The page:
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Protestant work ethic's relation to intergroup and policy attitudes: A meta-analytic review

Authors


Lisa Rosenthal, Department of Psychology Stony Brook University, Stony Brook, NY, USA 11794-2500.

E-mail: lirosenthal@notes.cc.sunysb.edu;

Sheri R. Levy, Department of Psychology Stony Brook University, Stony Brook, NY, USA 11794-2500,

E-mail: sheri.levy@stonybrook.edu

Abstract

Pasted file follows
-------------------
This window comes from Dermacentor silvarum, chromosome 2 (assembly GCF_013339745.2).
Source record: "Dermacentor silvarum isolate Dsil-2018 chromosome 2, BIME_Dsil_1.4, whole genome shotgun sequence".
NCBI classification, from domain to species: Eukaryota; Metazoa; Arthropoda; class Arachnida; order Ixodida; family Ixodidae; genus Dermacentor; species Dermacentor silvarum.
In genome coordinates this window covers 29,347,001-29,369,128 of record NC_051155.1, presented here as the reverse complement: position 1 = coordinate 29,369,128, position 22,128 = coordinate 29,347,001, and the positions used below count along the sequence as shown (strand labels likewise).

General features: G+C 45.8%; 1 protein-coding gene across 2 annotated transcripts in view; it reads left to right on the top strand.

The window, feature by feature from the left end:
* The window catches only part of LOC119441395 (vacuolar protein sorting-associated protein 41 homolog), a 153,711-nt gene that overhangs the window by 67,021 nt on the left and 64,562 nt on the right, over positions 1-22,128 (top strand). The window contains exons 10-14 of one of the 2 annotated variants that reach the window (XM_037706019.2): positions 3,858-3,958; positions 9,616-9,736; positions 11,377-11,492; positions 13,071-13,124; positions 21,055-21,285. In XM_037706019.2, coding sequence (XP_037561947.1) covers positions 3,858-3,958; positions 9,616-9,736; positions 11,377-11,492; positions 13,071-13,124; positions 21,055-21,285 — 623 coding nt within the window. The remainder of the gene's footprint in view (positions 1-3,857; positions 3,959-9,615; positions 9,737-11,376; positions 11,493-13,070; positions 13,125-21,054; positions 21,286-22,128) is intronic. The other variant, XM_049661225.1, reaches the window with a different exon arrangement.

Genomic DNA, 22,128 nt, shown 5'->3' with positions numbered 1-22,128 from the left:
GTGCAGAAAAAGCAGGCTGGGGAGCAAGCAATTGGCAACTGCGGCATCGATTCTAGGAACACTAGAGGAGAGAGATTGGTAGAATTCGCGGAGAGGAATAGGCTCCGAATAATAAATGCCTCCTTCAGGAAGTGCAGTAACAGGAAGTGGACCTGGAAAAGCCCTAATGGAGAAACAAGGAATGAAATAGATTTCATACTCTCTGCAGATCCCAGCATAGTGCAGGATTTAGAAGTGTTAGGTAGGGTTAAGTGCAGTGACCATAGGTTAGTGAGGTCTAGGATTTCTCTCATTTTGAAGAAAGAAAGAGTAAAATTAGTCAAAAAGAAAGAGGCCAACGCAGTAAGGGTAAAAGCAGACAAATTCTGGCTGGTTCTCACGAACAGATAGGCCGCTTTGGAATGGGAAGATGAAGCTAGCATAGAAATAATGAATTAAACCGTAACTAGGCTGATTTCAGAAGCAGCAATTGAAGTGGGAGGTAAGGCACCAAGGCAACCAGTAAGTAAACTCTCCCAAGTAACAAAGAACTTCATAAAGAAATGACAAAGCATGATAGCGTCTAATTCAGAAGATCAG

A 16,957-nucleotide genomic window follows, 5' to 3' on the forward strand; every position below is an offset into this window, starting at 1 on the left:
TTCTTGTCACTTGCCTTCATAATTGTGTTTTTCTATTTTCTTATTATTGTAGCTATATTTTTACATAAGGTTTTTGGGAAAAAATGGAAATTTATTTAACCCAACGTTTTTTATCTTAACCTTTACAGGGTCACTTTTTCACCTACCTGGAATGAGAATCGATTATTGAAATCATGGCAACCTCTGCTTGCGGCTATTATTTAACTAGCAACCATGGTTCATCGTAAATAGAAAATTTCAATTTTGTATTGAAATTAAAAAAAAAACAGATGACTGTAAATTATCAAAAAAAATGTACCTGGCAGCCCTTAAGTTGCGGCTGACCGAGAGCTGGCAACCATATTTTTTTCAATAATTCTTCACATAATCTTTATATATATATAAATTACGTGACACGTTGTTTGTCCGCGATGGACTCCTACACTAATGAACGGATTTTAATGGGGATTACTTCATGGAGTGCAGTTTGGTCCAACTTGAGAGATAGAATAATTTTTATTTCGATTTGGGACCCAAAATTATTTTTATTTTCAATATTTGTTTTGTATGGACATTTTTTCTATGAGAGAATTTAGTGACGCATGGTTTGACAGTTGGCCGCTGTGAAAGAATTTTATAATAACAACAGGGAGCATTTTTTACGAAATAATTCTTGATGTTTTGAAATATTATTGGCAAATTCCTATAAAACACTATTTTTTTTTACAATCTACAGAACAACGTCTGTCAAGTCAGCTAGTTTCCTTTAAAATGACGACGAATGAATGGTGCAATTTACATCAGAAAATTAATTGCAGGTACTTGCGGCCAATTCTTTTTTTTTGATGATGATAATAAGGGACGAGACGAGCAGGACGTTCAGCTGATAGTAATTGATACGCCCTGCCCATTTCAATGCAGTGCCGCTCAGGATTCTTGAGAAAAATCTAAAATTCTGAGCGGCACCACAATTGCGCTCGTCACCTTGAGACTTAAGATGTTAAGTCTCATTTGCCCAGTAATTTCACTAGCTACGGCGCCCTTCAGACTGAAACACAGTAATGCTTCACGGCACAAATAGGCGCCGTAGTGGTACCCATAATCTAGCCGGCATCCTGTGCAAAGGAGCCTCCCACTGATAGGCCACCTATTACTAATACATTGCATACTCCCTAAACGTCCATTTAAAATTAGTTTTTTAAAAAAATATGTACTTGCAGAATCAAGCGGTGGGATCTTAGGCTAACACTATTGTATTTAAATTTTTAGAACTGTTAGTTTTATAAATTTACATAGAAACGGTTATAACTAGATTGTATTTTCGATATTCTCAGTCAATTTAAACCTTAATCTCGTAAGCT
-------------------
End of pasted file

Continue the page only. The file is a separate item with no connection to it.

The Protestant work ethic (PWE), the belief that hard work leads to success, is prevalent in many cultures and has been related to negative attitudes toward disadvantaged groups (prejudice) and social policies targeting them. Given recent theorizing and findings suggesting that PWE is not necessarily associated with prejudice among all people or in all contexts, this meta-analysis examined the direction and strength of PWE's relation to prejudice (37 eligible studies) and policy attitudes (16 studies) among published and unpublished studies across 38 years. Results revealed not only significant positive relationships between PWE and both types of intergroup attitudes but also significant moderators of these relationships. There were significantly larger effect sizes for PWE's relationship with both prejudice and policy attitudes among samples in Western countries (Canada, England, New Zealand, USA), and marginally significantly larger effect sizes for PWE's relationship with both types of attitudes the older the mean age of the sample (within Western countries). PWE's relationship with intergroup attitudes also varied by the target group of the attitudes. Findings support a more nuanced view of PWE's relationship with intergroup attitudes, suggesting that PWE does not always promote greater prejudice; rather its consequences are culture and context bound. Copyright © 2011 John Wiley & Sons, Ltd.

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